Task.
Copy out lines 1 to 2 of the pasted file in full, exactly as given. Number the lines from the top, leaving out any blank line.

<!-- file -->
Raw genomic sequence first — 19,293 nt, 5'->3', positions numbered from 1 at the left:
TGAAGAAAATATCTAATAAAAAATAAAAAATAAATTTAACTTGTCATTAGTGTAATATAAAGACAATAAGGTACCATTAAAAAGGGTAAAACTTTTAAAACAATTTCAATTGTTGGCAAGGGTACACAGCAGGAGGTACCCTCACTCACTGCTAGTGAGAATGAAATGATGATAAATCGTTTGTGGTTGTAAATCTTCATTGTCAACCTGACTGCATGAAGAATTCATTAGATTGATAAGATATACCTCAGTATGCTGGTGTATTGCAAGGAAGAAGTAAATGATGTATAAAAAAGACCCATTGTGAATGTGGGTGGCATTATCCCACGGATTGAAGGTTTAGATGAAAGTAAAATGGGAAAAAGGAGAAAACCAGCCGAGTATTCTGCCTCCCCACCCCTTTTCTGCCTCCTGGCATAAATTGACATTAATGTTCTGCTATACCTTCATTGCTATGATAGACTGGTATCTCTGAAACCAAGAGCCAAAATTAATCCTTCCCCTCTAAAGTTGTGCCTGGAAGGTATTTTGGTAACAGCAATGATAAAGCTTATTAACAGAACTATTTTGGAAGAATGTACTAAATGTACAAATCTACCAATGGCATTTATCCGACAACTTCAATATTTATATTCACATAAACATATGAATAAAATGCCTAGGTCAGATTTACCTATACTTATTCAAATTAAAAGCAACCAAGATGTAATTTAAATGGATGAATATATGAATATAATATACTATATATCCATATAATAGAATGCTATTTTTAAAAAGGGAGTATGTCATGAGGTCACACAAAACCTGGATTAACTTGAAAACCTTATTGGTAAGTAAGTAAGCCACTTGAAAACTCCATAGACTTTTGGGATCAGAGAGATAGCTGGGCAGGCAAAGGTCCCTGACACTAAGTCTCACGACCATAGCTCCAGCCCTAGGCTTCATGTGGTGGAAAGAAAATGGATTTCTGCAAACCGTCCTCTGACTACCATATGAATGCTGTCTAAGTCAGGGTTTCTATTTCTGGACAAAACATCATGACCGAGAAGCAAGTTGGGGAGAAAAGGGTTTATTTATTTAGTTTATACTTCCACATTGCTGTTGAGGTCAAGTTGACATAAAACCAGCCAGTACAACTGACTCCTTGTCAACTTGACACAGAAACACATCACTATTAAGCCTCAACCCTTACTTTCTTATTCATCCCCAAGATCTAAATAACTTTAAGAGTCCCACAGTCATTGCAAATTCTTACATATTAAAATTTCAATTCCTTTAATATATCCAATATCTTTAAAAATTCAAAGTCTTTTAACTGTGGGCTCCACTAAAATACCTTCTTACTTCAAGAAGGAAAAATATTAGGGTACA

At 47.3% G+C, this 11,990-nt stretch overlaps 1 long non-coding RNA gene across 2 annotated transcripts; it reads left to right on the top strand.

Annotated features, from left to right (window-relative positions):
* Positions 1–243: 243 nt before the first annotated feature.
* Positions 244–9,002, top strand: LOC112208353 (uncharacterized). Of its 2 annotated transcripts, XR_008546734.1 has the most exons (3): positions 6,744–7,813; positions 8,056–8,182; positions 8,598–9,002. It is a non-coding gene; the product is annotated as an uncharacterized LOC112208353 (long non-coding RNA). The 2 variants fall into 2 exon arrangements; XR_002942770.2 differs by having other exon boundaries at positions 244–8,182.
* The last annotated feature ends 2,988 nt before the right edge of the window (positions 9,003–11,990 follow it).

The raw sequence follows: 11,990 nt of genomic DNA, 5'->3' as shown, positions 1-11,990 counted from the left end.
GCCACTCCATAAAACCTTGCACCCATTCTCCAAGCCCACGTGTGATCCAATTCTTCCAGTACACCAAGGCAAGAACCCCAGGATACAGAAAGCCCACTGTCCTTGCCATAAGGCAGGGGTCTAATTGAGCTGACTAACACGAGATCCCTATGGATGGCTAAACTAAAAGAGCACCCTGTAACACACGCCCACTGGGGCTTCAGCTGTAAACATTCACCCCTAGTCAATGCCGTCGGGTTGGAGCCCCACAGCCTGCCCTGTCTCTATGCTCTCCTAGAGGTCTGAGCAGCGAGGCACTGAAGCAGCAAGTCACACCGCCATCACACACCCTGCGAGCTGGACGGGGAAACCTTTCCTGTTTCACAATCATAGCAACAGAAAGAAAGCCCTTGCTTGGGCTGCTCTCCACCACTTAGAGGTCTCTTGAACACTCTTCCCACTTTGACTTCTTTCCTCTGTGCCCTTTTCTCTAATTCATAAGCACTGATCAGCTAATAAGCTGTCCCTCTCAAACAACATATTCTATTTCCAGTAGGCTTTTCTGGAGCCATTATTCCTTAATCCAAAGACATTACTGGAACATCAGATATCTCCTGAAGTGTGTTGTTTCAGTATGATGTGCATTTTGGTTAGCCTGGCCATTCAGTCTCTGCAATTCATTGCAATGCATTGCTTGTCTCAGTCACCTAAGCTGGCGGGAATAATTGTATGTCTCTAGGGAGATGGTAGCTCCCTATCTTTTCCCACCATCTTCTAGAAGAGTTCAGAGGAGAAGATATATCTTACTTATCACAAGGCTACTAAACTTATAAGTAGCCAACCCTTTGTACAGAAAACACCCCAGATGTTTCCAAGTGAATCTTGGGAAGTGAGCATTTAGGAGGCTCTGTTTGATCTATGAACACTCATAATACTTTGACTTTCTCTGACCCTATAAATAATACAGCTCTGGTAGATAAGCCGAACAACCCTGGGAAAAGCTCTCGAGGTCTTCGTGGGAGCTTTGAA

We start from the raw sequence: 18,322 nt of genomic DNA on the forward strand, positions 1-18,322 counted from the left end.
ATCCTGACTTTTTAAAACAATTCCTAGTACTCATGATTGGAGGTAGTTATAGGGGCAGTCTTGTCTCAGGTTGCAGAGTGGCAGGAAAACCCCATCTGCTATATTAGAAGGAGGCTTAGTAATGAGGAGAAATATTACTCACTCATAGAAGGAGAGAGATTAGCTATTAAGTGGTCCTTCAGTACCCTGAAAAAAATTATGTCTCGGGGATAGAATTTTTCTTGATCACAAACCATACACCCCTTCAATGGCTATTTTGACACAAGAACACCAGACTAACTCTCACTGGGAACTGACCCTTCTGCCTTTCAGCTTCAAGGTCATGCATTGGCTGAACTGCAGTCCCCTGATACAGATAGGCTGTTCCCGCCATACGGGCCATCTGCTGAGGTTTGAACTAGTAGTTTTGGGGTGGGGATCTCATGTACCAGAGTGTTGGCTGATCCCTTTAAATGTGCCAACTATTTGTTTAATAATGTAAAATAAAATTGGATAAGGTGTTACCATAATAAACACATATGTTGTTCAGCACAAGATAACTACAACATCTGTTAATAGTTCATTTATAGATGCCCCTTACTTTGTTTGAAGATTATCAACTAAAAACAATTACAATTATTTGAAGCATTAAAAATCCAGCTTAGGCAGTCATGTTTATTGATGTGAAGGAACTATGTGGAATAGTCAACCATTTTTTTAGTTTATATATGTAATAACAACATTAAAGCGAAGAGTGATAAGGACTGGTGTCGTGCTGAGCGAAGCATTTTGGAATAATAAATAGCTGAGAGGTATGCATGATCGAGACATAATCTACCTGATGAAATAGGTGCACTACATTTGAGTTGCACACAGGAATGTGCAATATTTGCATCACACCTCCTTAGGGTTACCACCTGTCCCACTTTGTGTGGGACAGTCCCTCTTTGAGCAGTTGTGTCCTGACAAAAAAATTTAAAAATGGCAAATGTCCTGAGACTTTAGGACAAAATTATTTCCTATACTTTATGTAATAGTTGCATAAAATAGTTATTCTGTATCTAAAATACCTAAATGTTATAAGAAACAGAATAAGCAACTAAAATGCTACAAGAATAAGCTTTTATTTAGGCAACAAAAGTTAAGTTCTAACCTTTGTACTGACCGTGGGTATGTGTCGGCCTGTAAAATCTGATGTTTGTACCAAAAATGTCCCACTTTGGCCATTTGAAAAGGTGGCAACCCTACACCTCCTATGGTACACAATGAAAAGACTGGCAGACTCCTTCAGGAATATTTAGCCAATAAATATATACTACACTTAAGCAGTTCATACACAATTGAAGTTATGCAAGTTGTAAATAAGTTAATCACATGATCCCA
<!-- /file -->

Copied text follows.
Raw genomic sequence first — 19,293 nt, 5'->3', positions numbered from 1 at the left:
TGAAGAAAATATCTAATAAAAAATAAAAAATAAATTTAACTTGTCATTAGTGTAATATAAAGACAATAAGGTACCATTAAAAAGGGTAAAACTTTTAAAACAATTTCAATTGTTGGCAAGGGTACACAGCAGGAGGTACCCTCACTCACTGCTAGTGAGAATGAAATGATGATAAATCGTTTGTGGTTGTAAATCTTCATTGTCAACCTGACTGCATGAAGAATTCATTAGATTGATAAGATATACCTCAGTATGCTGGTGTATTGCAAGGAAGAAGTAAATGATGTATAAAAAAGACCCATTGTGAATGTGGGTGGCATTATCCCACGGATTGAAGGTTTAGATGAAAGTAAAATGGGAAAAAGGAGAAAACCAGCCGAGTATTCTGCCTCCCCACCCCTTTTCTGCCTCCTGGCATAAATTGACATTAATGTTCTGCTATACCTTCATTGCTATGATAGACTGGTATCTCTGAAACCAAGAGCCAAAATTAATCCTTCCCCTCTAAAGTTGTGCCTGGAAGGTATTTTGGTAACAGCAATGATAAAGCTTATTAACAGAACTATTTTGGAAGAATGTACTAAATGTACAAATCTACCAATGGCATTTATCCGACAACTTCAATATTTATATTCACATAAACATATGAATAAAATGCCTAGGTCAGATTTACCTATACTTATTCAAATTAAAAGCAACCAAGATGTAATTTAAATGGATGAATATATGAATATAATATACTATATATCCATATAATAGAATGCTATTTTTAAAAAGGGAGTATGTCATGAGGTCACACAAAACCTGGATTAACTTGAAAACCTTATTGGTAAGTAAGTAAGCCACTTGAAAACTCCATAGACTTTTGGGATCAGAGAGATAGCTGGGCAGGCAAAGGTCCCTGACACTAAGTCTCACGACCATAGCTCCAGCCCTAGGCTTCATGTGGTGGAAAGAAAATGGATTTCTGCAAACCGTCCTCTGACTACCATATGAATGCTGTCTAAGTCAGGGTTTCTATTTCTGGACAAAACATCATGACCGAGAAGCAAGTTGGGGAGAAAAGGGTTTATTTATTTAGTTTATACTTCCACATTGCTGTTGAGGTCAAGTTGACATAAAACCAGCCAGTACAACTGACTCCTTGTCAACTTGACACAGAAACACATCACTATTAAGCCTCAACCCTTACTTTCTTATTCATCCCCAAGATCTAAATAACTTTAAGAGTCCCACAGTCATTGCAAATTCTTACATATTAAAATTTCAATTCCTTTAATATATCCAATATCTTTAAAAATTCAAAGTCTTTTAACTGTGGGCTCCACTAAAATACCTTCTTACTTCAAGAAGGAAAAATATTAGGGTACA